The Island (2005)

Director: Michael Bay

Starring: Ewan McGregor, Scarlett Johansson, Djimon Hounsou, Sean Bean, Michael Clarke Duncan, Steve Buscemi

The advances in modern medicine never cease to amaze. Many diseases and birth defects once regarded as death sentences are now perfectly treatable, or are otherwise a distant memory. Were it not for certain technical achievements, I would not be here today to type these words. Transplant surgery is one of the more miraculous ideas we’ve come up with to extend life. You sign a donor card and, upon your death, your liver, heart, kidneys, etc. can legally be used to save the life of another whose corresponding organs are failing them. Still, even with this great invention of science, there is the shameful waiting list. People have died believing they would get the transplant they need, only to be put on hold or passed over completely for various reasons. Sometimes they die because the replacement organs don’t quite agree with their new host bodies. It’s not a perfect system, but it does have more positives than past methods of deciding between who lives and dies.

Lincoln Six Echo (Ewan McGregor) and Jordan Two Delta (Scarlett Johansson) live in a world where no one gets sick, physical contact is constantly monitored, everyone eats the same boring food and wears the same white clothing. It would be enough to drive you mad, if it wasn’t the only world you’ve ever known and have been told it’s the only part of the world still habitable. What isn’t common knowledge, but the curious Lincoln Six Echo stumbles upon, is that he along with everyone he has ever known is a clone of a real person, and that winning the lottery doesn’t actually result in a highly sought after trip to a place called The Island. What it means is that the clone’s human template requires an organ transplant, the sole reason for their clone’s existence. Armed with this information, Lincoln Six Echo breaks free of his prison with Jordan Two Delta in tow. That’s when the real action begins as the people running the complex give chase, hoping to silence the two clones before they inform the public what’s really going on behind closed doors.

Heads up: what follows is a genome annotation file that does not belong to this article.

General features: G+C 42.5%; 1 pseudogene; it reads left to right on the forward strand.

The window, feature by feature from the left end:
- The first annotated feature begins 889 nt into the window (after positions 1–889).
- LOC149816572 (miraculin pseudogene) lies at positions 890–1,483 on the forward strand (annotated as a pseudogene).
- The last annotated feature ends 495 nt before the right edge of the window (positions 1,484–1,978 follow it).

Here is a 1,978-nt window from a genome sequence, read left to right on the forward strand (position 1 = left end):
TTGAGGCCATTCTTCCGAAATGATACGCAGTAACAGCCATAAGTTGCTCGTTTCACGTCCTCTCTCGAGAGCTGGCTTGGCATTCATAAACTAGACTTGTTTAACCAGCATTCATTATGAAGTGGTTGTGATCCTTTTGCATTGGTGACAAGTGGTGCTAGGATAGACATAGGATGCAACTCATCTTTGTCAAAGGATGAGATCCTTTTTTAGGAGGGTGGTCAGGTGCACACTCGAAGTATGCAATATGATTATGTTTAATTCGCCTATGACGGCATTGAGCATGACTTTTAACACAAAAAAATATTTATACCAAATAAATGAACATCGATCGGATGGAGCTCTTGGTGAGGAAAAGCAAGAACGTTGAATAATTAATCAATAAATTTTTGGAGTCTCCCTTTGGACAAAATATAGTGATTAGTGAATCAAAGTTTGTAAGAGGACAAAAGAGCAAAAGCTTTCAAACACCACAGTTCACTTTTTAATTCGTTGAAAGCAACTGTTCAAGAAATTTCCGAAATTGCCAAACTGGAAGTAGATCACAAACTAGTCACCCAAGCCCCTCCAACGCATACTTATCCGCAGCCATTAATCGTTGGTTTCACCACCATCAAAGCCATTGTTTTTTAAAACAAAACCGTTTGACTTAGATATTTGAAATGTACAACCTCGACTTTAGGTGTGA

From the same writing team responsible for the “Transformers” films and J.J. Abrams’ two “Star Trek” movies, “The Island” is an uncharacteristically good film from director Michael Bay. Long, but not too long, it isn’t troubled by pacing problems that were only the beginning for the woes of films like “Armageddon” and “Transformers: Revenge of the Fallen.” Like “Star Trek” and “Star Trek Into Darkness,” it plays like a movie made by fans for fans. “The Island” has many influences, the most obvious comparison being “Logan’s Run” (1976). Both Ewan McGregor and Michael York play characters who live in dystopian societies in blissful ignorance of the truth, escape into the real world once their eyes have been opened, and then return to set things right. One area where the two movies differ is in the reason for the “Carrousel”/”Lottery.” In “The Island,” it’s all for the perpetuity of the population. In “Logan’s Run,” it was a means of population control. Another comparable film is “Blade Runner,” only this time the Replicants being hunted down are depicted as the heroes.

In truth, there is only one reason that initially inspired me to seek out “The Island,” and that is Scarlett Johansson. On top of being a good actress, she’s also a very beautiful lady. This is accentuated by expert camera angles and through Michael Bay’s yellow-orange color scheme in which all his movies seem to be filmed, as though the sun were always beaming down upon the camera. These are the same camera tricks that helped Megan Fox rise to stardom in the first two “Transformers” movies. Definitely more pleasing to the eye than J.J. Abrams’ obsession with lens flares.

For now, the only form of human cloning that exists today is the natural kind, that which results in people being born with an identical twin. Perhaps this is a good thing. We have enough dispute in the United States over the concept of universal health care without adding the moral dilemma of cloning into the mix. I don’t even want to think about the outrage that would result if laws were passed making it perfectly okay for someone to clone themselves only to treat the new lifeform as their own personal organ bank. What would one say if they came face to face with their own clone? Sorry I’m living a life of luxury and decadence while you’re stuck in some shithole with no hopes, dreams or future? This is part of what makes science-fiction so fascinating. We can consider scenarios that could resemble our own future, yet seem so impossibly outrageous that we pray we never live to see the day when such a world becomes reality.


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